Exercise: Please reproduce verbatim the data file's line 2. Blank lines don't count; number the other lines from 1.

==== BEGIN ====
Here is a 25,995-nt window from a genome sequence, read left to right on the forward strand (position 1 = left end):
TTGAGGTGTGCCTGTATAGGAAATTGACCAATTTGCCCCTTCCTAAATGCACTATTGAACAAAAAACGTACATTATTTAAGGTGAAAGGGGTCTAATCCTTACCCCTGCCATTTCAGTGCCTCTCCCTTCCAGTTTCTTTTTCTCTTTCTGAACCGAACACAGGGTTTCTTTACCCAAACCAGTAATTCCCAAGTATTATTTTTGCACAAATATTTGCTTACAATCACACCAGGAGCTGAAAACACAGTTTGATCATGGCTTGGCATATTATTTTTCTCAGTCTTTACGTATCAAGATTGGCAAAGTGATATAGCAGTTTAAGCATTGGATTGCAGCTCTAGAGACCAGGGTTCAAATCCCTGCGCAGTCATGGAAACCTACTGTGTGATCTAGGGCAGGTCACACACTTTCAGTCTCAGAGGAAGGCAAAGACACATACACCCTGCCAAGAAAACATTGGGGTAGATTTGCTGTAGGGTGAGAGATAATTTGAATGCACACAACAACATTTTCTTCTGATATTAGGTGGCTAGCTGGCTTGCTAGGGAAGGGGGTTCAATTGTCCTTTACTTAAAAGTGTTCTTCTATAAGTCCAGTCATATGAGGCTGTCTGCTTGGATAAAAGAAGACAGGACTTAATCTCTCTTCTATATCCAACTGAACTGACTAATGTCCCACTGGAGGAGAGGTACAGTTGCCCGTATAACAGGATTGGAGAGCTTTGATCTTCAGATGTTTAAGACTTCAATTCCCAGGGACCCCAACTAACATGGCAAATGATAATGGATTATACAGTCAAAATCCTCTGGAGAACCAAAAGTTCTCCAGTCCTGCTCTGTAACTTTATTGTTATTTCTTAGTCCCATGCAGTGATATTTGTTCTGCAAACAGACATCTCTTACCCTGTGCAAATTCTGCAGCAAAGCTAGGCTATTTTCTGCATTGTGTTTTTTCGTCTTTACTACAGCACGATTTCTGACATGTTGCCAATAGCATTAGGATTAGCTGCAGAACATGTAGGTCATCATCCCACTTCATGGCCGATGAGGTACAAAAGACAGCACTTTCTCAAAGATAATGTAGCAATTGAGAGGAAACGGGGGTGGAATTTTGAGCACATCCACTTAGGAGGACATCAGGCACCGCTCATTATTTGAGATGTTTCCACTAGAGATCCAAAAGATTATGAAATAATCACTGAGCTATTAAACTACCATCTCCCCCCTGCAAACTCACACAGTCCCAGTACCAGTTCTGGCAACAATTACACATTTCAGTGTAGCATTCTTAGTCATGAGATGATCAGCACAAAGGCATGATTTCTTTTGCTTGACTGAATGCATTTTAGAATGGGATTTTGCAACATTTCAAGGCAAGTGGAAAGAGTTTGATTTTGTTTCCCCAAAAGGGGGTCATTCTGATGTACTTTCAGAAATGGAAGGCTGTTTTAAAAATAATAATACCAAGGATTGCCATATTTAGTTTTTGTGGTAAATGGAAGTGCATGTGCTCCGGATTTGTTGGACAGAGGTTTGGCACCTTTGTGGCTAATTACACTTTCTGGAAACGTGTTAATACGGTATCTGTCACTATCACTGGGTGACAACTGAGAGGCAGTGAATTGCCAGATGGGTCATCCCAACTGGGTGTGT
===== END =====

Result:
TTGAGGTGTGCCTGTATAGGAAATTGACCAATTTGCCCCTTCCTAAATGCACTATTGAACAAAAAACGTACATTATTTAAGGTGAAAGGGGTCTAATCCTTACCCCTGCCATTTCAGTGCCTCTCCCTTCCAGTTTCTTTTTCTCTTTCTGAACCGAACACAGGGTTTCTTTACCCAAACCAGTAATTCCCAAGTATTATTTTTGCACAAATATTTGCTTACAATCACACCAGGAGCTGAAAACACAGTTTGATCATGGCTTGGCATATTATTTTTCTCAGTCTTTACGTATCAAGATTGGCAAAGTGATATAGCAGTTTAAGCATTGGATTGCAGCTCTAGAGACCAGGGTTCAAATCCCTGCGCAGTCATGGAAACCTACTGTGTGATCTAGGGCAGGTCACACACTTTCAGTCTCAGAGGAAGGCAAAGACACATACACCCTGCCAAGAAAACATTGGGGTAGATTTGCTGTAGGGTGAGAGATAATTTGAATGCACACAACAACATTTTCTTCTGATATTAGGTGGCTAGCTGGCTTGCTAGGGAAGGGGGTTCAATTGTCCTTTACTTAAAAGTGTTCTTCTATAAGTCCAGTCATATGAGGCTGTCTGCTTGGATAAAAGAAGACAGGACTTAATCTCTCTTCTATATCCAACTGAACTGACTAATGTCCCACTGGAGGAGAGGTACAGTTGCCCGTATAACAGGATTGGAGAGCTTTGATCTTCAGATGTTTAAGACTTCAATTCCCAGGGACCCCAACTAACATGGCAAATGATAATGGATTATACAGTCAAAATCCTCTGGAGAACCAAAAGTTCTCCAGTCCTGCTCTGTAACTTTATTGTTATTTCTTAGTCCCATGCAGTGATATTTGTTCTGCAAACAGACATCTCTTACCCTGTGCAAATTCTGCAGCAAAGCTAGGCTATTTTCTGCATTGTGTTTTTTCGTCTTTACTACAGCACGATTTCTGACATGTTGCCAATAGCATTAGGATTAGCTGCAGAACATGTAGGTCATCATCCCACTTCATGGCCGATGAGGTACAAAAGACAGCACTTTCTCAAAGATAATGTAGCAATTGAGAGGAAACGGGGGTGGAATTTTGAGCACATCCACTTAGGAGGACATCAGGCACCGCTCATTATTTGAGATGTTTCCACTAGAGATCCAAAAGATTATGAAATAATCACTGAGCTATTAAACTACCATCTCCCCCCTGCAAACTCACACAGTCCCAGTACCAGTTCTGGCAACAATTACACATTTCAGTGTAGCATTCTTAGTCATGAGATGATCAGCACAAAGGCATGATTTCTTTTGCTTGACTGAATGCATTTTAGAATGGGATTTTGCAACATTTCAAGGCAAGTGGAAAGAGTTTGATTTTGTTTCCCCAAAAGGGGGTCATTCTGATGTACTTTCAGAAATGGAAGGCTGTTTTAAAAATAATAATACCAAGGATTGCCATATTTAGTTTTTGTGGTAAATGGAAGTGCATGTGCTCCGGATTTGTTGGACAGAGGTTTGGCACCTTTGTGGCTAATTACACTTTCTGGAAACGTGTTAATACGGTATCTGTCACTATCACTGGGTGACAACTGAGAGGCAGTGAATTGCCAGATGGGTCATCCCAACTGGGTGTGT